The Surf Scoter is a large blackish sea duck. Adult males are black with white patches on their heads and large bills boldly patterned with orange, red, white, and black. Their eyes are also white. Females and immature birds are less distinctly marked.
On the Menu
Surf Scoters consume different prey at different times of year depending on their age, habitat, and food availability. They eat mollusks at sea during the winter, and at other times of the year, they eat fish eggs and aquatic insects and other invertebrates. Surf Scoters dive and swim beneath the water to catch their prey.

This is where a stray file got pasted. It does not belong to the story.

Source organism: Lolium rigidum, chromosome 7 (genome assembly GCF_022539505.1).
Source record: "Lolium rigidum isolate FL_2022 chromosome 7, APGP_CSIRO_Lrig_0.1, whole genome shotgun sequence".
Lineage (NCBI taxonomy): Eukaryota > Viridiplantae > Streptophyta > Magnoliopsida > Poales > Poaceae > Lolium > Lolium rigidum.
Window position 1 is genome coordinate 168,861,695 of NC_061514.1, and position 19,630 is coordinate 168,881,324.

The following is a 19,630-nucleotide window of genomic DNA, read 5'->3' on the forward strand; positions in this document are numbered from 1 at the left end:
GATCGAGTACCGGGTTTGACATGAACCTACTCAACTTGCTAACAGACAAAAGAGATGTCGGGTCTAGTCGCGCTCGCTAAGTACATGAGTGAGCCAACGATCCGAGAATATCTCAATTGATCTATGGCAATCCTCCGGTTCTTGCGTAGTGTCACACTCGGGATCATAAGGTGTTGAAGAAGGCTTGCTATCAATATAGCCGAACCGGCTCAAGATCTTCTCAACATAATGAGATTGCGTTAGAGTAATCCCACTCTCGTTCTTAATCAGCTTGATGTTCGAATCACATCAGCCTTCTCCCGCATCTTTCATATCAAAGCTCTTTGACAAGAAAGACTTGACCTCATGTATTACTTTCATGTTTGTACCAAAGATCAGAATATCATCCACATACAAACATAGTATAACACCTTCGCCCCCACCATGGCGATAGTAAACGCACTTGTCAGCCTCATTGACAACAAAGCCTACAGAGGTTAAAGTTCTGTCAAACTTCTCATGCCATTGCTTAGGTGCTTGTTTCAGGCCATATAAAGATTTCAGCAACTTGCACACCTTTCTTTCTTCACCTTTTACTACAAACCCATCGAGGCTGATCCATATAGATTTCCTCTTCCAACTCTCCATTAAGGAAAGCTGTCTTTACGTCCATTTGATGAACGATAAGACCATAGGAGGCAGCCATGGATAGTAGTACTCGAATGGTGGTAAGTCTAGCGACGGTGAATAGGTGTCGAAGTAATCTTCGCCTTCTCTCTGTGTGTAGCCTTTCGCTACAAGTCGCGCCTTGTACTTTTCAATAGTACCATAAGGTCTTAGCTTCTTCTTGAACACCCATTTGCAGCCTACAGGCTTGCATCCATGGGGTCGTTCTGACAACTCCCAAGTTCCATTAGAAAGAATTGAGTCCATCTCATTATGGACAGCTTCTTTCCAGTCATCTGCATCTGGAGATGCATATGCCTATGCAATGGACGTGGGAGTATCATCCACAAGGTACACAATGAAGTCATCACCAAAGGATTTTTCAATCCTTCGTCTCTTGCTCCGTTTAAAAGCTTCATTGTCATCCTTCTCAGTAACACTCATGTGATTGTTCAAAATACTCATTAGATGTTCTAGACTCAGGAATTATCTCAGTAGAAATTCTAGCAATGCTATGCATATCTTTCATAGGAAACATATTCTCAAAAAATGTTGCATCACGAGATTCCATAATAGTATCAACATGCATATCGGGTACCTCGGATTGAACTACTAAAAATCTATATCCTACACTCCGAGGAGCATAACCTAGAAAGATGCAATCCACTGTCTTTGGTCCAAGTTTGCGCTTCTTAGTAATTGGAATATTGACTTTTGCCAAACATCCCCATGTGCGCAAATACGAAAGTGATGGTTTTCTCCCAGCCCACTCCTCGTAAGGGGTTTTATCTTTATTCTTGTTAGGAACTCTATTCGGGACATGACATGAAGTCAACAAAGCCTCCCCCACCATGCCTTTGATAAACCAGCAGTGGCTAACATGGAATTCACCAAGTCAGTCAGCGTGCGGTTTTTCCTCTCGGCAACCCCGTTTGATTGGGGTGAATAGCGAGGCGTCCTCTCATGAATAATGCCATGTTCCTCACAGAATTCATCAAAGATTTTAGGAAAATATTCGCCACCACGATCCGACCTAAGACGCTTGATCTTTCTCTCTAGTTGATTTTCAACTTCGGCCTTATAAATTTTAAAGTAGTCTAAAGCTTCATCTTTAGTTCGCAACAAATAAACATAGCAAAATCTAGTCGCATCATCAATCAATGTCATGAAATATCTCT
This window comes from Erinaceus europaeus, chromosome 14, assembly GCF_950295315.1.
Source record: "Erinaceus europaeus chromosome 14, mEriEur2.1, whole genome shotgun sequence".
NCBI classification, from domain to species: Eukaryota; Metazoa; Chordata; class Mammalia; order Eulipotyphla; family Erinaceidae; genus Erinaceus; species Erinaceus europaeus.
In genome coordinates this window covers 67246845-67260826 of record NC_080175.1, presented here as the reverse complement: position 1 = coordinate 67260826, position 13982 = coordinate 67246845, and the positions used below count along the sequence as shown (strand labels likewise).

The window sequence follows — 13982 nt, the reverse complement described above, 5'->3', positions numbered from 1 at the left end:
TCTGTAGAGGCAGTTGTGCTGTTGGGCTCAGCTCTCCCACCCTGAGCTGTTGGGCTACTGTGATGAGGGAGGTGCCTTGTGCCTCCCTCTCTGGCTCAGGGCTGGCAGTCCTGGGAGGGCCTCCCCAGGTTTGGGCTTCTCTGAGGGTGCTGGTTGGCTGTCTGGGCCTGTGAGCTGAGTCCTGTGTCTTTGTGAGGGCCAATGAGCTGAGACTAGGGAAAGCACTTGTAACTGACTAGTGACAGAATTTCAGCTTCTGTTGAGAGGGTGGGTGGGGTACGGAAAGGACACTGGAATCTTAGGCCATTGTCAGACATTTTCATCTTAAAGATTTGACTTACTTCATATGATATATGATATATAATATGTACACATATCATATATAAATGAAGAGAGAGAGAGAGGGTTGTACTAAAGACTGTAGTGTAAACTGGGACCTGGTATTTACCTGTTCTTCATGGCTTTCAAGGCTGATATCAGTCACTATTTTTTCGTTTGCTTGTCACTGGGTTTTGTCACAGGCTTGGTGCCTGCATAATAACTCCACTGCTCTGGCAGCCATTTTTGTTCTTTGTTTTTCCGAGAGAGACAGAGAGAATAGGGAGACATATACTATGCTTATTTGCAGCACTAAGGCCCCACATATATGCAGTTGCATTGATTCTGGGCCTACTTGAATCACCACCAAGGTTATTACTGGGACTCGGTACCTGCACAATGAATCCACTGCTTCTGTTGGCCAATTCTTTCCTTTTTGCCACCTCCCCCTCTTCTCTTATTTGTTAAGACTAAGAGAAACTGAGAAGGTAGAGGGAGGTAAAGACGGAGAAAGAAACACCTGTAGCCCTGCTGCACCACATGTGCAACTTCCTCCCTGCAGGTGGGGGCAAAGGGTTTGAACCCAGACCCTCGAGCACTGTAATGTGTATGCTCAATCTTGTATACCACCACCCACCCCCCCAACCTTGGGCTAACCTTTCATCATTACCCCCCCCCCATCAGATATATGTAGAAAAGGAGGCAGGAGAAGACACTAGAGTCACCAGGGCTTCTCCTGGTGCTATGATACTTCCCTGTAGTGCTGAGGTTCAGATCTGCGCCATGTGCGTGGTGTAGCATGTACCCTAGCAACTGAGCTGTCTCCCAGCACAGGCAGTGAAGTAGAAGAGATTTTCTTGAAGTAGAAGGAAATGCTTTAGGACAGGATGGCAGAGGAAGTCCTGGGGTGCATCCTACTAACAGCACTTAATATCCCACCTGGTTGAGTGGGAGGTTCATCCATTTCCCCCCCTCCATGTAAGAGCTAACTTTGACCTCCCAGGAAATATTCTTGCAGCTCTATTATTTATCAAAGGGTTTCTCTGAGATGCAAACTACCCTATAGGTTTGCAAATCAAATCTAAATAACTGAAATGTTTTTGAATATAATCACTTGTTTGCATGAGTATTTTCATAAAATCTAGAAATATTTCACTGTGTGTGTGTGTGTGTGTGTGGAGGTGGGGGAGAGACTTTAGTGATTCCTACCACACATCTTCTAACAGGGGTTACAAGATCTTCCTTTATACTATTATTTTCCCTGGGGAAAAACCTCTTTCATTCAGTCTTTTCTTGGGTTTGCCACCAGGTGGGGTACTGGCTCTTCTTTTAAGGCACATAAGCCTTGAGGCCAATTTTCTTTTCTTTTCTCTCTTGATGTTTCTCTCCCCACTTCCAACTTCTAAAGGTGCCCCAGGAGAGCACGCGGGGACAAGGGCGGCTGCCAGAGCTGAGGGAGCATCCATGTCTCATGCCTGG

Home Sweet Home
This duck breeds across parts of Alaska and Canada, and after breeding, most of the population moves to the Pacific and Atlantic Coasts to spend the winter in bays and estuaries. Smaller numbers of birds utilize the Great Lakes and Gulf of Mexico.
How Am I Doing?
Surf Scoter populations are declining, probably due to development and pollution along the coasts of the wintering range. And their northern breeding areas are expected to change dramatically in the face of global climate change.
Help from Audubon
Audubon's Important Bird Areas program identifies important Surf Scoter habitat for protection and management to benefit this and other species.
Male and female Surf Scoters form pair bonds on the wintering grounds, far from the place they will eventually breed.